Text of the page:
Updated 26 AUG 2020 by

The entire package of disaster forms from NCPTT and other sources, a FileMaker Pro database and such are from 2011. They’re rather dated.

PLEASE NOTENCPTT is currently in the path of a hurricane. We are the blue dot below. Thank you for your well wishes; we are as prepared as we can be. Our best hopes are with you. For disaster preparedness, we highly recommend Resilient Heritage: Protecting Your Historic Home from Natural Disasters, included in this zip file and available to read online or download as a PDF.

Originally published Jul 29, 2011

Structures like the historic Long Memorial Methodist Church in Cordova, Ala. are being assessed using NCPTT’s updated forms. The church was damaged by a tornado in April. Photograph courtesy of FEMA.

This week, NCPTT and its partners, Heritage Preservation (HP) and the American Institute for Conservation of Historic and Artistic Works (AIC), announced the release of the 2011 updated Building and Site Condition Assessment forms and database for use in documenting the devastating effects of natural disasters on historic properties.

FEMA’s Environmental Planning and Historic Preservation Program are already putting these tools to good use to document effects of the April tornado outbreaks throughout Alabama.  FEMA staff, as well as state and federal partners, are using NCPTT’s detailed building and site assessment forms to carefully record the conditions of historic structures in the aftermath of the tornadoes.  This information will be used in a variety of ways.  Documentation is needed in order to determine soundness of the structure and allow for emergency measures such as stabilization to take place.  Before actions such as debris removal can begin, the site must be evaluated to insure debris that may have historic significance (such as debris from buildings eligible for the National Register of Historic Places) is not being discarded.   Federal laws may require review of a site and structure before repairs can be made or in the worst case, before demolition occurs.

Chris Stavroudis, a member of the AIC Collections Emergency Response Team, was instrumental in quickly developing the latest version of our Building and Site Condition Assessment forms and database.  The updated Filemaker Pro database contains a rapid assessment for use to evaluate a site in about ten minutes.  The database also contains a detailed assessment intended to allow the end-user a chance to more thoroughly document the site and surroundings.  New this year is a combined assessment that integrates the best of both the rapid and detailed assessments.  Detailed instructions and definitions are now part of the database. The updated database can operate on Filemaker Pro version 7 and higher.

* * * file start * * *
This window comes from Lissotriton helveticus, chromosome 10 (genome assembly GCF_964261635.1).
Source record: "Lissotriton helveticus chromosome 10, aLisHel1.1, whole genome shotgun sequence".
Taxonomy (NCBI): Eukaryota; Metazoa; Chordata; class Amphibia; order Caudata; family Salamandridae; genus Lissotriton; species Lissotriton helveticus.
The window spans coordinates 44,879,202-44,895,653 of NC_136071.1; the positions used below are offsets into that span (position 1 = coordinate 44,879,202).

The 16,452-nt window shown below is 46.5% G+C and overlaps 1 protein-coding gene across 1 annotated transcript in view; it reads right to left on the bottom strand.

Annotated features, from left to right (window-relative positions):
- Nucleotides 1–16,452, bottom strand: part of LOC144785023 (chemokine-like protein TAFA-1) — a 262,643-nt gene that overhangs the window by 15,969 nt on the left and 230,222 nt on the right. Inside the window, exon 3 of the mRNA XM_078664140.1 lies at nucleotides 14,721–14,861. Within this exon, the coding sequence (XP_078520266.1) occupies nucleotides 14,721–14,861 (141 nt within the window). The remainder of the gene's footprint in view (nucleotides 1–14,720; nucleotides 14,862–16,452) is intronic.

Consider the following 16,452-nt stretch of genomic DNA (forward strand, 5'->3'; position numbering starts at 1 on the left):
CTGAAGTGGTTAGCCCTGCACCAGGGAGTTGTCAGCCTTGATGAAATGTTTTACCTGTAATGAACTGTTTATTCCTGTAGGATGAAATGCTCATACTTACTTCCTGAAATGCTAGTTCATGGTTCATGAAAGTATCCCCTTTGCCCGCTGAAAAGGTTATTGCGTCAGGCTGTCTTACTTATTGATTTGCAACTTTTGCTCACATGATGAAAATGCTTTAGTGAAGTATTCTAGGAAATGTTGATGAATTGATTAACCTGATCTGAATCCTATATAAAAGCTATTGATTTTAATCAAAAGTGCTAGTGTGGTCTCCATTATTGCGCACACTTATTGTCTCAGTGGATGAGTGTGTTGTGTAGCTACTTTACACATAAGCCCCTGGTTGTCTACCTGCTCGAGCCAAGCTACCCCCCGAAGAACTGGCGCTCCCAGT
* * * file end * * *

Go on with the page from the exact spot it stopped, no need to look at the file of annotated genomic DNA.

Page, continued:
New fields for Global Positioning System (GPS) data are included on the forms.  GPS data can be gathered for up to five locations on a site.  Data information is in stored in decimal degrees, using the NAD83 datum.  A decimal converter is conveniently added to the database if needed.

Previous iterations of the Building and Site Condition Assessment documents were developed after Hurricane Katrina in 2005.  As with previous versions, we offer downloadable PDF versions of each form as well as instructions and definitions.  Documentation can be undertaken using these forms in paper format without the aid of a computer.

Stavroudis is currently fine-tuning stand alone runtime versions of the 2011 updated Building and Site Condition Assessment for computer use.  Additionally he is creating versions that can be used on iPhone and iPad systems in conjunction with the Filemaker Go application.

Download Resilient Heritage: Protecting Your Historic Home from Natural Disasters (GOHSEP)


Originally published Jul 29, 2011.

National Center for Preservation Technology and Training
645 University Parkway
Natchitoches, LA 71457

Email: ncptt[at]
Phone: (318) 356-7444
Fax: (318) 356-9119